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We can however also make a useful distinction between performance

We can however also make a useful distinction between performance

Monday July 1 2019, 10:26 AM
@ china

  The issue in OEE is that sometimes the quality feedback is not immediate. In FMCG businesses, a customer complaint can be received three months or more after production. In these cases it is best not to include quality in the OEE Custom fabrication services calculation and use a more customer focused measure for quality number of complaints etc. If there is no way we can use the Quality component of OEE in a real time improvement cycle, then it is pointless to measure it.Loss AnalysisThe next level of analysis is the seven (or six or eight or sixteen) losses. Within OEE we usually talk about seven losses, although TPM loss structures have been known to define 23 losses in all.Availability losses are primarily Breakdowns and Changeovers. Changeovers can be separated into Tool changes, Material changes and Reduced Yield at start up, but fundamentally these are the same issue. Further analysis reveals breakdowns to have two fundamental types, those due to deterioration because of inadequate maintenance and those due to inherent machine characteristics.

This gives us three basic responses to availability issues improve changeovers through SMED, improve basic maintenance and improve machine characteristics. Depending on the Pareto analysis of losses we may need to act on one, two or all three of these.Performance losses are usually separated into speed loss and minor stops is the machine running slow, or is it stop-starting? The definition of minor stop is also open to debate originally it was less than ten minutes, then five minutes, then three minutes. The pragmatic approach is to say that if you can measure the amount of time lost for a stop it is a breakdown, not a minor stop. If you can only record the quantity of stops, then they are minor stops.There is some practical use for the speed/minor stop distinction if a machine is running slow we can always speed it up, whereas if it is jamming we need to look at the physical mechanism and try to remove the cause of the jams (my favourite example is where we found the root cause was when metal washers were being loaded into a hopper with a metal shovel, which damaged some, which then jammed the feed the solution was a plastic shovel!).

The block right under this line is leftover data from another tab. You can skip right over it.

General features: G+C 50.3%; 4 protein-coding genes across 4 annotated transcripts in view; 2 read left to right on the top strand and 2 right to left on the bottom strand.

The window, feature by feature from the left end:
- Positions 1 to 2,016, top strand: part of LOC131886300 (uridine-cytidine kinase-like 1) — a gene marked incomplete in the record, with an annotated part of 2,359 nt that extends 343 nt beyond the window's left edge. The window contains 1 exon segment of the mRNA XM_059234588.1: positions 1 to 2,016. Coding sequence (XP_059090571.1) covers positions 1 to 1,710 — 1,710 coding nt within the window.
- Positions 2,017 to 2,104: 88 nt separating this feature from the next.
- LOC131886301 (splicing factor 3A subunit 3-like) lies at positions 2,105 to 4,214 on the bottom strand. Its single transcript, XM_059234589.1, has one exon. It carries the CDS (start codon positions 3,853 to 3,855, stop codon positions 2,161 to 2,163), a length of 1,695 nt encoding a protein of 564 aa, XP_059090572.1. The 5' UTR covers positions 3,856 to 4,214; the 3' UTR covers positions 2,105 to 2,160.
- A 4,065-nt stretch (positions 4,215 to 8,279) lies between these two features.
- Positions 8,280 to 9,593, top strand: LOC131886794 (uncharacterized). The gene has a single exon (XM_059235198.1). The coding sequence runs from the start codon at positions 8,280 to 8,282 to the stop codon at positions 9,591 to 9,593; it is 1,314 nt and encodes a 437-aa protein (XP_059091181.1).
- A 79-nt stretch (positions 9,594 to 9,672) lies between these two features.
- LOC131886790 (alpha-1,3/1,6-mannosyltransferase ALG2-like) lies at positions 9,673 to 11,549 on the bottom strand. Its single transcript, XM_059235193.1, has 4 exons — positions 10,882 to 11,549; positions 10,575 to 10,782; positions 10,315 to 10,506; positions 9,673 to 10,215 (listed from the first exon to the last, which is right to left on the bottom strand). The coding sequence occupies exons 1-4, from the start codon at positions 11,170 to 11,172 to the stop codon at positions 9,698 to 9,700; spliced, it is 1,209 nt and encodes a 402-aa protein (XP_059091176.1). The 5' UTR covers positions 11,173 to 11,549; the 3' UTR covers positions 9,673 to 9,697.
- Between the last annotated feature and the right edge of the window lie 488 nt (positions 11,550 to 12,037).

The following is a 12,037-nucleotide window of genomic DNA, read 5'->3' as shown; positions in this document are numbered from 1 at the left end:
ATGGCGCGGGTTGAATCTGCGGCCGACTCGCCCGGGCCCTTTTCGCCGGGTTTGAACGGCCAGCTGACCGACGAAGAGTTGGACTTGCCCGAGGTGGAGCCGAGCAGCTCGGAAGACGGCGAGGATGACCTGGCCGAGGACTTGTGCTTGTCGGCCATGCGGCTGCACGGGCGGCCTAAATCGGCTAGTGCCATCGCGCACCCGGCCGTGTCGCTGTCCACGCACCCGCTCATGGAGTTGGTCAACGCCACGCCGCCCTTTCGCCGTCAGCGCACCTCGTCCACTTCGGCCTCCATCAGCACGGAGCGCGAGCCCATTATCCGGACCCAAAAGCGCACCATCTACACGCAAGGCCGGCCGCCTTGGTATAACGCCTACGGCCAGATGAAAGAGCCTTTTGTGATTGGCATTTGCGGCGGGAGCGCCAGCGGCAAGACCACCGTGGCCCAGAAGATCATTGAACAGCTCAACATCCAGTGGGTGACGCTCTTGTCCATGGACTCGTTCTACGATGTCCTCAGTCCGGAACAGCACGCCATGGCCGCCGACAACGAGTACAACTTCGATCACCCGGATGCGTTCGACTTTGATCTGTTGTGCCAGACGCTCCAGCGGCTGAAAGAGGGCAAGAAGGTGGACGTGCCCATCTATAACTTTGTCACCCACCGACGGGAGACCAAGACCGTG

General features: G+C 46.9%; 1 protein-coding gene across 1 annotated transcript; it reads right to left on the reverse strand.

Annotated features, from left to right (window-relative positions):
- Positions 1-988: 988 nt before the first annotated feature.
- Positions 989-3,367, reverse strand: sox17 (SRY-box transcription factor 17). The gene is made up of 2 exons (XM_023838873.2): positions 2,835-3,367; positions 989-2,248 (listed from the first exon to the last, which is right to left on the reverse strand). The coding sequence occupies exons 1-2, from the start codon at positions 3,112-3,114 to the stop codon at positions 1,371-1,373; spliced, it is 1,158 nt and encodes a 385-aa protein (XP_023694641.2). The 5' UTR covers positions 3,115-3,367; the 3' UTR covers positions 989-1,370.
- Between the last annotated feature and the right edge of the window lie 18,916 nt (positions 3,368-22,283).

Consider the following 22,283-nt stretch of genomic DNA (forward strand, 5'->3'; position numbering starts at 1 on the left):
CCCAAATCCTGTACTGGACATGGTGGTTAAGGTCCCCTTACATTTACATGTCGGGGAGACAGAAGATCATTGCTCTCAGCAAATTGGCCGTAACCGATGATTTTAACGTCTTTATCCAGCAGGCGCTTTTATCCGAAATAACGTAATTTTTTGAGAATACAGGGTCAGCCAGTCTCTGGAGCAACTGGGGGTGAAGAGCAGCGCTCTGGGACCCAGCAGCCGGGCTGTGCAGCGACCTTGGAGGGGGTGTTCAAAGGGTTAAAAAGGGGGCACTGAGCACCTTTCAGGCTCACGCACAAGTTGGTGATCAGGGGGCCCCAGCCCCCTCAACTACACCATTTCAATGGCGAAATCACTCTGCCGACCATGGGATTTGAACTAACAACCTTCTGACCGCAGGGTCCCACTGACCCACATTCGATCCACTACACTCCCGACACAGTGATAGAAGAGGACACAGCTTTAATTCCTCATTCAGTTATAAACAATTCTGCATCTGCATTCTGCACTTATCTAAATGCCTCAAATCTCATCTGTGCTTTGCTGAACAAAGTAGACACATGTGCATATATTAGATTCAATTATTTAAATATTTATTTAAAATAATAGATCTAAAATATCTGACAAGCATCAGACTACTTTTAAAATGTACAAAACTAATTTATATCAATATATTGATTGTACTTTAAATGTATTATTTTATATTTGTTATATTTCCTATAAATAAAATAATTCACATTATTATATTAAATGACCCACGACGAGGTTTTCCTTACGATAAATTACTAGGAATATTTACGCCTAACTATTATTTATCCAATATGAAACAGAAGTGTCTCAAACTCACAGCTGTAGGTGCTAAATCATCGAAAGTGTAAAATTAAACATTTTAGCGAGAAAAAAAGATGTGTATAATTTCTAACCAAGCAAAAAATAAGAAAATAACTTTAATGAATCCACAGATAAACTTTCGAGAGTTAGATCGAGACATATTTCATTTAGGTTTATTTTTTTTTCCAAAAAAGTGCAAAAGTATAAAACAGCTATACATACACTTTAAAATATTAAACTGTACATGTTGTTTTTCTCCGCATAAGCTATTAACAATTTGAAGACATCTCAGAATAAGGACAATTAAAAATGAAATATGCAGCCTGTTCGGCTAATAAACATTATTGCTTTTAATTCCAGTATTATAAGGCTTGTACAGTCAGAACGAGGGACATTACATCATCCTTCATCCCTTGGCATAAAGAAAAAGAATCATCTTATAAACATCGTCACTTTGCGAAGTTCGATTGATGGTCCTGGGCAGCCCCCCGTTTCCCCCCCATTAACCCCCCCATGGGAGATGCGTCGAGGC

We can however also make a useful distinction between performance losses due to deterioration or contamination and those caused by inherent machine characteristics. As with breakdowns this gives us two improvement approaches better maintenance or equipment re-design.ImprovementThe only reason to measure and analyse anything is to improve it. If we are not going to use the whole improvement cycle there is no point in measuring OEE. It tells us nothing we do not already know. At a gross level all OEE tells you is how much you made compared to what you wanted to make, and any schedule adherence measure would tell you that already. Averaging OEE's over whole plants or time periods just hides issues OEE is a specific measure for use in specific improvement projects.The biggest misuse of OEE is to use it to compare different processes, plants or machines. OEE is not a useful executive KPI. It is not even a very useful operational measure. It is an improvement measure, for people who want to improve their equipment performance.

How to massage your OEE1) When the machine breaks down, log it to planned maintenance2) Do changeovers during planned maintenance or at weekends if not 24/73) Use an easy performance standard4) Measure the best machine and quote that figure5) Set arbitrary targets and achieve them through the aboveUsing the above strategy you should be able to report decent OEE's and even make some money if pay is OEE performance related. What this will not do however is improve your ability to meet customer demand.How to improve performance1) Measure against customer demand (OTIF or similar)2) Measure OEE on constraints or problem equipment3) Set realistic performance standards4) Analyse losses to identify issues for improvement5) Use the whole improvement cycle.

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